Stella Adler once quoted her father Jacob, patriarch of the Yiddish theatre, on the reasons why someone wants to become an actor: “You don’t want to get up early, you don’t want to work and you’re afraid to steal.”
But seriously, why does someone want to become an actor? To enter that arena with the lions and subject oneself to rejection on a regular basis? To chance the masochism of love for a profession that makes no promise to love you back? To risk a life of temping and maybe even poverty? To postpone having a committed relationship or raising a family? Why in the world would you even dream of becoming an actor, let alone audition for a graduate acting program—running up a debt that not only means you’ll go without steak dinners and dental work, but that could define your choices until you’re almost middle-aged?
If you’re in such a program, I’m sure your mother asked you these very same questions. I hope you didn’t get angry when she did. And I hope you didn’t respond, “I wouldn’t even consider, simply can’t imagine, would rather die than be a lawyer or a doctor or anything but an actor! Why, ever since I was in the third grade, remember when we went to see Sound of Music, how excited I was….”
That’s not enough; that won’t see you through. You have to really understand the nature of your commitment, the depth of it and its sustainability under pressure.
Let’s say you’ve chosen—you insist on it—to defy the odds and become an artist at all costs, financial as well as psychic. In an act of strong will, and after a period of ambivalence, I’m sure, you’ve decided to make your way in a crowded, competitive, inhospitable profession. I congratulate you for that leap and offer some words of advice.
At Tisch School of the Arts, where I teach, we ask our students to hang on stubbornly to the “why” of their presence there. There are periods of not knowing how one thing relates to another. An actor in training must live in that state. In moments of doubt or fatigue or tedium, when you are doing repetitions for a voice class or memorizing lines or rehearsing a scene at a God-awful time of night, when you think that you’ll never live up to expectations, repeat the mantra of your commitment and stay the course. Since you know why you are on this path and how urgent it is for you, please give your teachers your trust; the longer you withhold it, the longer will the changes within you be delayed. Do your best to be open and vulnerable. Surrender cynicism. If you experience fear or shame, thrust through it. If you enjoy the work, that’s a real bonus. You should expect to feel joy.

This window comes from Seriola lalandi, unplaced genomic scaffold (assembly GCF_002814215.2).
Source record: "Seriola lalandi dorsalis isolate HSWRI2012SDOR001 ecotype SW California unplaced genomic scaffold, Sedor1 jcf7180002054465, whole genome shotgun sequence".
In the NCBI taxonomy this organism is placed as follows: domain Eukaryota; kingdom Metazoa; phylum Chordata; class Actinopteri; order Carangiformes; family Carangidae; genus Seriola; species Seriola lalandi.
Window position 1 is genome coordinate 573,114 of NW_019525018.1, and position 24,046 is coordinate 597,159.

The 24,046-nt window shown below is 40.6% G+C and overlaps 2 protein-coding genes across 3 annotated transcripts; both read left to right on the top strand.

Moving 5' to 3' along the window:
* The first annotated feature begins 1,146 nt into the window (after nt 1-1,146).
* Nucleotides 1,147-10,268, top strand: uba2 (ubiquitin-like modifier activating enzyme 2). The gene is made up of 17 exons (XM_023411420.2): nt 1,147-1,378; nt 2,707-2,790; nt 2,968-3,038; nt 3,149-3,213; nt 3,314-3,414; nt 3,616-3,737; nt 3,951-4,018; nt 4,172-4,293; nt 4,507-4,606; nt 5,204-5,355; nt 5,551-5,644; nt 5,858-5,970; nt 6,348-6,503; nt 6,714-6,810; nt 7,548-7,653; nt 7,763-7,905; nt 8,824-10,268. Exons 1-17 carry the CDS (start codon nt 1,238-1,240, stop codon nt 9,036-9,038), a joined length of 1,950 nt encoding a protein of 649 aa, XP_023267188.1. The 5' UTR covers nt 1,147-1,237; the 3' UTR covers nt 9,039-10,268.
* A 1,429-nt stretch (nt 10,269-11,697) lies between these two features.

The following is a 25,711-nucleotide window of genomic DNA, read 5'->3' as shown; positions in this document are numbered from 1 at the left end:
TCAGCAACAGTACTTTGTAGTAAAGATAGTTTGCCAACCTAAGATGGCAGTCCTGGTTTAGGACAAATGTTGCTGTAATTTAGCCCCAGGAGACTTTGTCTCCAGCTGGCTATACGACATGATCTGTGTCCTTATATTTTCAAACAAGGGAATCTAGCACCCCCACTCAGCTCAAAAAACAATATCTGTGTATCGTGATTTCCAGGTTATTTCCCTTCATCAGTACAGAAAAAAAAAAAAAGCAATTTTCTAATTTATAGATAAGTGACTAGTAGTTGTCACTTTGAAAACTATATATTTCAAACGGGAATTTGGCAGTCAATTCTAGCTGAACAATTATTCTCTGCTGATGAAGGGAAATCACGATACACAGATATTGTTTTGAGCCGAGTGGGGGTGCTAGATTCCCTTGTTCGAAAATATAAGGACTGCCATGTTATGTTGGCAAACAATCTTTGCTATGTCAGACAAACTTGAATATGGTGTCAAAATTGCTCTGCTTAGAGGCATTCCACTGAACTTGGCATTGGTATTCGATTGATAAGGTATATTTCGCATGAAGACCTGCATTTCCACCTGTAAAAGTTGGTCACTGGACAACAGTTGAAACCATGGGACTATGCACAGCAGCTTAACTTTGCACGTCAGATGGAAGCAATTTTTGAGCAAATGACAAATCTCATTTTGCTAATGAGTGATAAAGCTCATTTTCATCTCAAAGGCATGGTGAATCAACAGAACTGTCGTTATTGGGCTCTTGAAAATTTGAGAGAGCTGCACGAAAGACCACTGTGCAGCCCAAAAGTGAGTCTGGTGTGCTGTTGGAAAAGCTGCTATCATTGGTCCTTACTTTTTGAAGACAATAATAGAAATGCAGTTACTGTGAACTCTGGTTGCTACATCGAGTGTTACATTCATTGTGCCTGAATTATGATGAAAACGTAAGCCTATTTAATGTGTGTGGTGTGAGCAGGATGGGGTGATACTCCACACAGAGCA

Adapt an attitude of curiosity that will lead you into the work rather than away from it. In your training, you will be bombarded with many new things to do and new ways to do the things you’ve always done. There’s juggling and the trapeze, simulating punches and slaps and fighting with daggers and swords. There’s researching the world that gave birth to a particular play. There’s breathing in a new way and learning muscular relaxation. (A word of caution: Never confuse relaxation with nap time—in class, rehearsal or, Thespis forbid, on the stage!—or with being anything other than alert, even if you’re sitting quietly in a chair. The basic law of our technique is that something inside of us is always in motion.)
The hardest thing may turn out to be not what we traditionally think of as “working”—not physical or even intellectual effort—but rather, the act of surrendering; allowing things to happen to you rather than lunging after them. This may be the most revolutionary notion to master after a lifetime of slogans like “Good, better, best / Never let it rest / Till the good is better / And the better best.” Numberless demands are made on us even before we’re old enough to internalize them. Clean your plate or you can’t go out to play. You have seven minutes to finish the test. Big boys don’t cry…. It takes time to dissolve the restrictions of an educational system where answers are either right or wrong and where uniqueness can be perceived as disruptive. Be patient as you discover the ways in which you are not replaceable by anyone else.
In thinking about my own life, I’ve decided my greatest talent has been in receiving criticism, incorporating it into my “attend-to” list and moving on. I learned somehow that criticism is a gift, or at least a commodity that can be very useful (and, after all, comes free). If you are defensive or too frightened to listen, or if you mistakenly think it is easy for others to find the precise way to move your work forward without demolishing your sense of self, you are holding back your own progress. If you see how everything contributes to your becoming an artist—from fixing your slouch, to ridding yourself of speech regionalisms, to gaining flexibility and daring within your very psyche—perhaps you will come to welcome critical evaluations as a demonstration of interest in you and of a desire to help you to claim and evolve your talent.